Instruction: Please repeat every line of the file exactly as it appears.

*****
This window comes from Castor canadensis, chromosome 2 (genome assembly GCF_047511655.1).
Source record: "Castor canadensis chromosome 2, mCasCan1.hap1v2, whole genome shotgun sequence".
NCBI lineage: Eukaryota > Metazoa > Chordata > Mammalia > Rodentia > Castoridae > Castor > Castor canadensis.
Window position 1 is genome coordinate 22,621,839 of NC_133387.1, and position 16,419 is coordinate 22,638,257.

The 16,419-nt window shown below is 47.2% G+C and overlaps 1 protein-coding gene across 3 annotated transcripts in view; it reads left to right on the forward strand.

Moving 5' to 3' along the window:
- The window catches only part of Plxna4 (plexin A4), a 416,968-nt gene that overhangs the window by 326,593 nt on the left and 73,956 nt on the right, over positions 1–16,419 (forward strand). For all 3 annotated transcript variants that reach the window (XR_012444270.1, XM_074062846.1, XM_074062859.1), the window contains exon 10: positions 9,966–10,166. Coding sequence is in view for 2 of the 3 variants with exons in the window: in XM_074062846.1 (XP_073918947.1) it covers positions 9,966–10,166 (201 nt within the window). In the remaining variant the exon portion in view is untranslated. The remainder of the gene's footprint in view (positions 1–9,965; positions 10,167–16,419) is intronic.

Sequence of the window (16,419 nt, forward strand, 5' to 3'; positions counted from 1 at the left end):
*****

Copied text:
This window comes from Castor canadensis, chromosome 2 (genome assembly GCF_047511655.1).
Source record: "Castor canadensis chromosome 2, mCasCan1.hap1v2, whole genome shotgun sequence".
NCBI lineage: Eukaryota > Metazoa > Chordata > Mammalia > Rodentia > Castoridae > Castor > Castor canadensis.
Window position 1 is genome coordinate 22,621,839 of NC_133387.1, and position 16,419 is coordinate 22,638,257.

The 16,419-nt window shown below is 47.2% G+C and overlaps 1 protein-coding gene across 3 annotated transcripts in view; it reads left to right on the forward strand.

Moving 5' to 3' along the window:
- The window catches only part of Plxna4 (plexin A4), a 416,968-nt gene that overhangs the window by 326,593 nt on the left and 73,956 nt on the right, over positions 1–16,419 (forward strand). For all 3 annotated transcript variants that reach the window (XR_012444270.1, XM_074062846.1, XM_074062859.1), the window contains exon 10: positions 9,966–10,166. Coding sequence is in view for 2 of the 3 variants with exons in the window: in XM_074062846.1 (XP_073918947.1) it covers positions 9,966–10,166 (201 nt within the window). In the remaining variant the exon portion in view is untranslated. The remainder of the gene's footprint in view (positions 1–9,965; positions 10,167–16,419) is intronic.

Sequence of the window (16,419 nt, forward strand, 5' to 3'; positions counted from 1 at the left end):